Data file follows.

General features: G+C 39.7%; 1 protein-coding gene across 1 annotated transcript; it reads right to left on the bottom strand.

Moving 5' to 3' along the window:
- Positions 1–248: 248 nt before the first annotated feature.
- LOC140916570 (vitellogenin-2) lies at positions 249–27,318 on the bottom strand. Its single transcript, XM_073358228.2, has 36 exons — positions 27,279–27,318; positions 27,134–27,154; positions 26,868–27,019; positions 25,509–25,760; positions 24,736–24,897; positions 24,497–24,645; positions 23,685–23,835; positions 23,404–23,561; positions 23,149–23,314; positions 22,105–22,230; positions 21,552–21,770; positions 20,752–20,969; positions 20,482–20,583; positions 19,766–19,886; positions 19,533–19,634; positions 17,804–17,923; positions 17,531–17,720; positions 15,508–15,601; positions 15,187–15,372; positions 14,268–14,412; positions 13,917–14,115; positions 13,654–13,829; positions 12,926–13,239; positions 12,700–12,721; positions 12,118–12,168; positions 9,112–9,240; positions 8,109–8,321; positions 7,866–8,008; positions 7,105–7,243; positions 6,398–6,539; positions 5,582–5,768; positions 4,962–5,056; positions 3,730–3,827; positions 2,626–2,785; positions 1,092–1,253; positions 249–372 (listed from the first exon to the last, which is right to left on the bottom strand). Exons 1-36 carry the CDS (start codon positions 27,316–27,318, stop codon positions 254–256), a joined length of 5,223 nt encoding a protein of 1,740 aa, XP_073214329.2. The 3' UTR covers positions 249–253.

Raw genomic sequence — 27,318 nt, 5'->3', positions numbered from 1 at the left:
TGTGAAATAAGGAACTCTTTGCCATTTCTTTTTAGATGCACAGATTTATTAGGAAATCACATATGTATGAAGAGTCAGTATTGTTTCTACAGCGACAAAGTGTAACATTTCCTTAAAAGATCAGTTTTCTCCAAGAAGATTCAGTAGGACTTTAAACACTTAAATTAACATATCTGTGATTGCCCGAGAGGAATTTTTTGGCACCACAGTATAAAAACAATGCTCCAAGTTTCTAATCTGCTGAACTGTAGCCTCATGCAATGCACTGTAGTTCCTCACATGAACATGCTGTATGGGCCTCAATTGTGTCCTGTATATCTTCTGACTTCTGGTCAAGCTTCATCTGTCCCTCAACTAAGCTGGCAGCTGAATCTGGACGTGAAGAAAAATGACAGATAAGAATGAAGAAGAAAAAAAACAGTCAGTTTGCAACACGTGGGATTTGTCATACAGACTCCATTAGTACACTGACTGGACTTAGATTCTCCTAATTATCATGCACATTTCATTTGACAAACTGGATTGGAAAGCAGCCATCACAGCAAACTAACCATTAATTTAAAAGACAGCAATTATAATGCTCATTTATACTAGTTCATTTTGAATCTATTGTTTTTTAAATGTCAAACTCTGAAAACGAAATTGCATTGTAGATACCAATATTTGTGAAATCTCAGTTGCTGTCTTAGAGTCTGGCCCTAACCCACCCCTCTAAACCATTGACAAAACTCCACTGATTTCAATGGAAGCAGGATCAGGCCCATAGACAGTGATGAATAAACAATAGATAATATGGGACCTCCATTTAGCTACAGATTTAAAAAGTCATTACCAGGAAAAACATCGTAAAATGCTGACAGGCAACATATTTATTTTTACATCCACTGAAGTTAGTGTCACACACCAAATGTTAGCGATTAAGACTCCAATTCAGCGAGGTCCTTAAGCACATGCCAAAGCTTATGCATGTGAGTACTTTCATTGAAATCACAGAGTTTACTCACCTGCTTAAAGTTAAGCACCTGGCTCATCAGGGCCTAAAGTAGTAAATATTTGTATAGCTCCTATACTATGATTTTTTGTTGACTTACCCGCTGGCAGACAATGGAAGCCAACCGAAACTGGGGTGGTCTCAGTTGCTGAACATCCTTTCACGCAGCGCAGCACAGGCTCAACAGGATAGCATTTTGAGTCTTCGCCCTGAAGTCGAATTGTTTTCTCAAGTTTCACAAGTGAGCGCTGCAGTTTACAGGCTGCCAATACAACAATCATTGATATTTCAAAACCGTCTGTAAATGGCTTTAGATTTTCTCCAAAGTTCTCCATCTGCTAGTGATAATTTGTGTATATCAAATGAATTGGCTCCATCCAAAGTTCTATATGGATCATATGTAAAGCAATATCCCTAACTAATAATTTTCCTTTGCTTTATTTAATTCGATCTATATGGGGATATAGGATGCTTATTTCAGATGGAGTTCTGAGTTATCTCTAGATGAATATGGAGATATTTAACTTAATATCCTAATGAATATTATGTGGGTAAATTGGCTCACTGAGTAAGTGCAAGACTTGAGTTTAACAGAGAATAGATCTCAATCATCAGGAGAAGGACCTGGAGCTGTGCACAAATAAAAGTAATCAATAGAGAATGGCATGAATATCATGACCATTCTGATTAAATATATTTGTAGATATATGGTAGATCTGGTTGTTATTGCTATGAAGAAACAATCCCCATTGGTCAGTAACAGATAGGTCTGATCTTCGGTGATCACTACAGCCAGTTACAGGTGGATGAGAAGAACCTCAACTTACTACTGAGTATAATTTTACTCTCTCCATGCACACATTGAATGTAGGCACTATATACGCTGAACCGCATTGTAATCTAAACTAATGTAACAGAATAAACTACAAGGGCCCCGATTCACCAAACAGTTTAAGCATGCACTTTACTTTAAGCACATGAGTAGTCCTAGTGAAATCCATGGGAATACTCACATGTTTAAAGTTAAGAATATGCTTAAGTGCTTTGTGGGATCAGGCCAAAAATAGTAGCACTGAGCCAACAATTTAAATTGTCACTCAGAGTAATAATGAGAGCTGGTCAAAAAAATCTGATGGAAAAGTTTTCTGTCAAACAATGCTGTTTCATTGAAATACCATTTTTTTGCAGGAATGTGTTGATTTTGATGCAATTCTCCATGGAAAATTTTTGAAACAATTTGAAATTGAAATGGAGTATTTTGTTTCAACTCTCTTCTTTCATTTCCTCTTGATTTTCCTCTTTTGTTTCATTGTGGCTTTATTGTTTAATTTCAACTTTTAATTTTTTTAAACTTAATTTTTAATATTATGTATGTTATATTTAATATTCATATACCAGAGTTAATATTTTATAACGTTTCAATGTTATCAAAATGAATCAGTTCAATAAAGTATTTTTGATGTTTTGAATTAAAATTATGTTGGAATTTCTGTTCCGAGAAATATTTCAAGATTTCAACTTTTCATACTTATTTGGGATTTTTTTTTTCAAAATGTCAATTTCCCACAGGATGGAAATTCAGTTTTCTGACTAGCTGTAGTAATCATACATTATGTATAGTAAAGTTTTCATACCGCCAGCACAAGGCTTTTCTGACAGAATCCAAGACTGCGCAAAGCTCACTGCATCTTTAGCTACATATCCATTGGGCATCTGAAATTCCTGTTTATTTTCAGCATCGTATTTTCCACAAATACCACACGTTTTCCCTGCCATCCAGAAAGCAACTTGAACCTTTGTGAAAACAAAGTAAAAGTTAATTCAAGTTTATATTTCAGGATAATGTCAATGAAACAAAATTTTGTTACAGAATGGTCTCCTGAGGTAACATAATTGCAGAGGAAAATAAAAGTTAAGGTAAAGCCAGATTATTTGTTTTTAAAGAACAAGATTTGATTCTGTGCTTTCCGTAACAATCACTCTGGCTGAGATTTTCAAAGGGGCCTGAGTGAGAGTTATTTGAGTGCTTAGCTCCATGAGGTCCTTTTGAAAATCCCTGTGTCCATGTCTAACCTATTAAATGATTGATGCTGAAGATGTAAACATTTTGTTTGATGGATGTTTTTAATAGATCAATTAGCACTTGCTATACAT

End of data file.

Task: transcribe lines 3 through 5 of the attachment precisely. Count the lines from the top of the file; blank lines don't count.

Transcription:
- Positions 1–248: 248 nt before the first annotated feature.
- LOC140916570 (vitellogenin-2) lies at positions 249–27,318 on the bottom strand. Its single transcript, XM_073358228.2, has 36 exons — positions 27,279–27,318; positions 27,134–27,154; positions 26,868–27,019; positions 25,509–25,760; positions 24,736–24,897; positions 24,497–24,645; positions 23,685–23,835; positions 23,404–23,561; positions 23,149–23,314; positions 22,105–22,230; positions 21,552–21,770; positions 20,752–20,969; positions 20,482–20,583; positions 19,766–19,886; positions 19,533–19,634; positions 17,804–17,923; positions 17,531–17,720; positions 15,508–15,601; positions 15,187–15,372; positions 14,268–14,412; positions 13,917–14,115; positions 13,654–13,829; positions 12,926–13,239; positions 12,700–12,721; positions 12,118–12,168; positions 9,112–9,240; positions 8,109–8,321; positions 7,866–8,008; positions 7,105–7,243; positions 6,398–6,539; positions 5,582–5,768; positions 4,962–5,056; positions 3,730–3,827; positions 2,626–2,785; positions 1,092–1,253; positions 249–372 (listed from the first exon to the last, which is right to left on the bottom strand). Exons 1-36 carry the CDS (start codon positions 27,316–27,318, stop codon positions 254–256), a joined length of 5,223 nt encoding a protein of 1,740 aa, XP_073214329.2. The 3' UTR covers positions 249–253.

Raw genomic sequence — 27,318 nt, 5'->3', positions numbered from 1 at the left: